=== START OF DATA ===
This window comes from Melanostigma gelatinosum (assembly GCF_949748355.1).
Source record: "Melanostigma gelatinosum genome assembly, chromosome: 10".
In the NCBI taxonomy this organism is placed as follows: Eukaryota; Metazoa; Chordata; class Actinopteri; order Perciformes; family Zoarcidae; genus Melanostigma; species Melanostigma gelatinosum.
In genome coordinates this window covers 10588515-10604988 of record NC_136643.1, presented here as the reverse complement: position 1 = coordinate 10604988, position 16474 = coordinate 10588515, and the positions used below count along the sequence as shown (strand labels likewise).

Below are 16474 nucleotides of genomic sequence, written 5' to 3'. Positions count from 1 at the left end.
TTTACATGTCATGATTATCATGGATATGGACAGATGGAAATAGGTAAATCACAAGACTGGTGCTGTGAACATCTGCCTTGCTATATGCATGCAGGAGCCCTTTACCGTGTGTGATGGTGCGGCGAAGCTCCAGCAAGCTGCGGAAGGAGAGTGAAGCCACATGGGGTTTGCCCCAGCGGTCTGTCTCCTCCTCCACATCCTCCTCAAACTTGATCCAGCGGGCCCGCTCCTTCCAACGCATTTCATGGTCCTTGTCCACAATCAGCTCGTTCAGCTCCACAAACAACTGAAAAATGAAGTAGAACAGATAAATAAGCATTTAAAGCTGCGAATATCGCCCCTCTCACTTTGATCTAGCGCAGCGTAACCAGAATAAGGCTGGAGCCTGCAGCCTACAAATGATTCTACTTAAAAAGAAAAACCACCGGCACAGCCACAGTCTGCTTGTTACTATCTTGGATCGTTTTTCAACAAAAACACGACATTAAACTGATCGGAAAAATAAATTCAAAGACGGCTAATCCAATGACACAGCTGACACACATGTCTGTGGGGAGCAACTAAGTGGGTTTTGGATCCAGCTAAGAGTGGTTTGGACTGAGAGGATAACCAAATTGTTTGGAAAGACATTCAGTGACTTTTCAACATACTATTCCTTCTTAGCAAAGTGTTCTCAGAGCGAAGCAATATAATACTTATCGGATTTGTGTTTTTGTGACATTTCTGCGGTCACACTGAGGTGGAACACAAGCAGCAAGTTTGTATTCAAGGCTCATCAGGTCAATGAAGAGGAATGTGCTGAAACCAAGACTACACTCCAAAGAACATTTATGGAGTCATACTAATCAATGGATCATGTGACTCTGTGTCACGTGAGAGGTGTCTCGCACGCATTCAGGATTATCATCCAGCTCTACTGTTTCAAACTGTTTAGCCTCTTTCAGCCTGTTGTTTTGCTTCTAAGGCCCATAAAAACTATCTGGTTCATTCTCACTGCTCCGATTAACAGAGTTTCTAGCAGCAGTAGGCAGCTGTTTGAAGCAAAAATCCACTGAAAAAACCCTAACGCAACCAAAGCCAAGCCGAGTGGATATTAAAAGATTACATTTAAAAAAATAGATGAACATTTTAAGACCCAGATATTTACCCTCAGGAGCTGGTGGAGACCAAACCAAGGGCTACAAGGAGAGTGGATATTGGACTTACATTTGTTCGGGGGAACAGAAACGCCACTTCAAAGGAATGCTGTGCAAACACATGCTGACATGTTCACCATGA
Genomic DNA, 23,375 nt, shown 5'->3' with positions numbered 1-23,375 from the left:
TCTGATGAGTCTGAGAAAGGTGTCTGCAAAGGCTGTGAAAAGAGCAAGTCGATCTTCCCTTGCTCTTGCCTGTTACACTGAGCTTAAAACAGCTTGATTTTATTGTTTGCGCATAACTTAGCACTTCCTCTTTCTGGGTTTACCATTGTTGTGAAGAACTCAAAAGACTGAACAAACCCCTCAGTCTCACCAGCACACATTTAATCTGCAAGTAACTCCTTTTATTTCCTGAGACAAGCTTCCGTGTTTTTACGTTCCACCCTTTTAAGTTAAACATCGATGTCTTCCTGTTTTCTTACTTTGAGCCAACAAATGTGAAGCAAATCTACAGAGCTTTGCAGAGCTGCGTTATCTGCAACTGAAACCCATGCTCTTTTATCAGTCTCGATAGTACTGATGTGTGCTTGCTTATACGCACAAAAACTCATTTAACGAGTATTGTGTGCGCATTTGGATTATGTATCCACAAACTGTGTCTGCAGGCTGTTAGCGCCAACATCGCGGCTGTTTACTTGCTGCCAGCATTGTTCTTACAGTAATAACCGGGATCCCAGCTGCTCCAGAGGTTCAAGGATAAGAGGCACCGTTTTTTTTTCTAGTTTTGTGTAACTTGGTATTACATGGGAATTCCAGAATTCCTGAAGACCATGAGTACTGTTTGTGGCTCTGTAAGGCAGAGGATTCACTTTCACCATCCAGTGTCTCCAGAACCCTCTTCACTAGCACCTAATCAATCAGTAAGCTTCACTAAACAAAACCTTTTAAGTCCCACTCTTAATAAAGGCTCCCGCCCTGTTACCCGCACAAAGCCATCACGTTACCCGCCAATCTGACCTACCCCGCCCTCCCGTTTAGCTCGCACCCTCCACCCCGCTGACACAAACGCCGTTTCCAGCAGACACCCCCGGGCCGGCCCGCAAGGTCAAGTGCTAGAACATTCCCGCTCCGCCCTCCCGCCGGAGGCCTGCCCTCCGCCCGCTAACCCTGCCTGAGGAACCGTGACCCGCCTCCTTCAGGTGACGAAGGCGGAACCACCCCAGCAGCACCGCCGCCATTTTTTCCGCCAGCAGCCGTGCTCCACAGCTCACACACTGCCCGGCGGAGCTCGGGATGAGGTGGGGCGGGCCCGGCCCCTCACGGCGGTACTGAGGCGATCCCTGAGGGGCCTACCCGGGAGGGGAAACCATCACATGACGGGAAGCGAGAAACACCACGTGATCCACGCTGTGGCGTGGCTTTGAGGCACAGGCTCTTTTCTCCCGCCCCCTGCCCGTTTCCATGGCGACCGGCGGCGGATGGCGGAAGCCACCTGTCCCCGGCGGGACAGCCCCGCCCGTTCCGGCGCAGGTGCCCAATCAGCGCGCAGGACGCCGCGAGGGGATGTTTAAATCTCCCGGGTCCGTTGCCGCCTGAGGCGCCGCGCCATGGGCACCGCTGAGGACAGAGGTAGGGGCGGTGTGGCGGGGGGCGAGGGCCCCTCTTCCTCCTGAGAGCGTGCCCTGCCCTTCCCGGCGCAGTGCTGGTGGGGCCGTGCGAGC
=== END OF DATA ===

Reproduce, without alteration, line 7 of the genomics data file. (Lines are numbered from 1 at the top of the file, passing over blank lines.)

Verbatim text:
Genomic DNA, 23,375 nt, shown 5'->3' with positions numbered 1-23,375 from the left: